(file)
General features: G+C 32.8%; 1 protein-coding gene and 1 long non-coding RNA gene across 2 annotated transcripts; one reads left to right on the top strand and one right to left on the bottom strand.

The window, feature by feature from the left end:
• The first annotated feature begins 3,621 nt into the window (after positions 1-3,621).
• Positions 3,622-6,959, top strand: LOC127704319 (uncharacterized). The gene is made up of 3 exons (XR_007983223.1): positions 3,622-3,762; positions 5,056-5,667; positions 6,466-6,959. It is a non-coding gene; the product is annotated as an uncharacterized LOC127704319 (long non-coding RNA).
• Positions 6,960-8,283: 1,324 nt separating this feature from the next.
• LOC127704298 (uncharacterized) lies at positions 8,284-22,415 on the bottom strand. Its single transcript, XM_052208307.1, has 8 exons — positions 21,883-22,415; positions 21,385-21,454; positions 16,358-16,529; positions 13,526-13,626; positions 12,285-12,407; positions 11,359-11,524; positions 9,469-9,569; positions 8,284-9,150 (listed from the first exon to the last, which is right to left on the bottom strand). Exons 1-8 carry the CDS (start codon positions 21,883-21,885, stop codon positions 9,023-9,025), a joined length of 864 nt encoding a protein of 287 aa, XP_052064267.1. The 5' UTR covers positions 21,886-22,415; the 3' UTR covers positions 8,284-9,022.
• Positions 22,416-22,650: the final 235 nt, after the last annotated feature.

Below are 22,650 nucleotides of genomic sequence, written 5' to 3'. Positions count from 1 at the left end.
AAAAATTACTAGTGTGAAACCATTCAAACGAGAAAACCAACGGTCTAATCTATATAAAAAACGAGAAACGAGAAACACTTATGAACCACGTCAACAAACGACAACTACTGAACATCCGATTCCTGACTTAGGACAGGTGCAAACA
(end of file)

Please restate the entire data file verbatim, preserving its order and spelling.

General features: G+C 32.8%; 1 protein-coding gene and 1 long non-coding RNA gene across 2 annotated transcripts; one reads left to right on the top strand and one right to left on the bottom strand.

The window, feature by feature from the left end:
• The first annotated feature begins 3,621 nt into the window (after positions 1-3,621).
• Positions 3,622-6,959, top strand: LOC127704319 (uncharacterized). The gene is made up of 3 exons (XR_007983223.1): positions 3,622-3,762; positions 5,056-5,667; positions 6,466-6,959. It is a non-coding gene; the product is annotated as an uncharacterized LOC127704319 (long non-coding RNA).
• Positions 6,960-8,283: 1,324 nt separating this feature from the next.
• LOC127704298 (uncharacterized) lies at positions 8,284-22,415 on the bottom strand. Its single transcript, XM_052208307.1, has 8 exons — positions 21,883-22,415; positions 21,385-21,454; positions 16,358-16,529; positions 13,526-13,626; positions 12,285-12,407; positions 11,359-11,524; positions 9,469-9,569; positions 8,284-9,150 (listed from the first exon to the last, which is right to left on the bottom strand). Exons 1-8 carry the CDS (start codon positions 21,883-21,885, stop codon positions 9,023-9,025), a joined length of 864 nt encoding a protein of 287 aa, XP_052064267.1. The 5' UTR covers positions 21,886-22,415; the 3' UTR covers positions 8,284-9,022.
• Positions 22,416-22,650: the final 235 nt, after the last annotated feature.

Below are 22,650 nucleotides of genomic sequence, written 5' to 3'. Positions count from 1 at the left end.
AAAAATTACTAGTGTGAAACCATTCAAACGAGAAAACCAACGGTCTAATCTATATAAAAAACGAGAAACGAGAAACACTTATGAACCACGTCAACAAACGACAACTACTGAACATCCGATTCCTGACTTAGGACAGGTGCAAACA